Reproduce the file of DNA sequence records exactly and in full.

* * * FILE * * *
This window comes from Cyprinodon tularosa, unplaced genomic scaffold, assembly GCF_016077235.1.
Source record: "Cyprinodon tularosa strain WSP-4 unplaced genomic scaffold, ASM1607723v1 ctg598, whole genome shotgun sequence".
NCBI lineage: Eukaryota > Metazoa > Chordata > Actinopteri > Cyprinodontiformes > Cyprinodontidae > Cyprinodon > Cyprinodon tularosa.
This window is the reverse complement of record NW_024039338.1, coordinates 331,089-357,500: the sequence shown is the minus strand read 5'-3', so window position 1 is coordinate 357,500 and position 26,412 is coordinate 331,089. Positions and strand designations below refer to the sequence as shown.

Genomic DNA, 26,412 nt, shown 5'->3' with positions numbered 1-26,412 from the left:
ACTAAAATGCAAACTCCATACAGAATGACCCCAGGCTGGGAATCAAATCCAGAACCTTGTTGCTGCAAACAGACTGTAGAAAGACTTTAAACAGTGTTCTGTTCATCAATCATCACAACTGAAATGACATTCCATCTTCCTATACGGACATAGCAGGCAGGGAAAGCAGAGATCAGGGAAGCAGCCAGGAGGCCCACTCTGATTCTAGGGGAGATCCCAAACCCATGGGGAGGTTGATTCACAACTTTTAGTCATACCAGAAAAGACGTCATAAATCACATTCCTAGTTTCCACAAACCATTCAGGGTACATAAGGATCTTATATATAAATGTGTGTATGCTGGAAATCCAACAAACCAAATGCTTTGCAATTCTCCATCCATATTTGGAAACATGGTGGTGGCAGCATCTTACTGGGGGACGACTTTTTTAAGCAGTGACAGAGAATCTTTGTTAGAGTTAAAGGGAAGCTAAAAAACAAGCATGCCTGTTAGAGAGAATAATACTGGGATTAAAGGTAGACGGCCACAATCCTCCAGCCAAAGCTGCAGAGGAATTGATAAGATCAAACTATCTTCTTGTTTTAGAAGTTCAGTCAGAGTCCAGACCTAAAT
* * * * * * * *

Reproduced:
This window comes from Cyprinodon tularosa, unplaced genomic scaffold, assembly GCF_016077235.1.
Source record: "Cyprinodon tularosa strain WSP-4 unplaced genomic scaffold, ASM1607723v1 ctg598, whole genome shotgun sequence".
NCBI lineage: Eukaryota > Metazoa > Chordata > Actinopteri > Cyprinodontiformes > Cyprinodontidae > Cyprinodon > Cyprinodon tularosa.
This window is the reverse complement of record NW_024039338.1, coordinates 331,089-357,500: the sequence shown is the minus strand read 5'-3', so window position 1 is coordinate 357,500 and position 26,412 is coordinate 331,089. Positions and strand designations below refer to the sequence as shown.

Genomic DNA, 26,412 nt, shown 5'->3' with positions numbered 1-26,412 from the left:
ACTAAAATGCAAACTCCATACAGAATGACCCCAGGCTGGGAATCAAATCCAGAACCTTGTTGCTGCAAACAGACTGTAGAAAGACTTTAAACAGTGTTCTGTTCATCAATCATCACAACTGAAATGACATTCCATCTTCCTATACGGACATAGCAGGCAGGGAAAGCAGAGATCAGGGAAGCAGCCAGGAGGCCCACTCTGATTCTAGGGGAGATCCCAAACCCATGGGGAGGTTGATTCACAACTTTTAGTCATACCAGAAAAGACGTCATAAATCACATTCCTAGTTTCCACAAACCATTCAGGGTACATAAGGATCTTATATATAAATGTGTGTATGCTGGAAATCCAACAAACCAAATGCTTTGCAATTCTCCATCCATATTTGGAAACATGGTGGTGGCAGCATCTTACTGGGGGACGACTTTTTTAAGCAGTGACAGAGAATCTTTGTTAGAGTTAAAGGGAAGCTAAAAAACAAGCATGCCTGTTAGAGAGAATAATACTGGGATTAAAGGTAGACGGCCACAATCCTCCAGCCAAAGCTGCAGAGGAATTGATAAGATCAAACTATCTTCTTGTTTTAGAAGTTCAGTCAGAGTCCAGACCTAAAT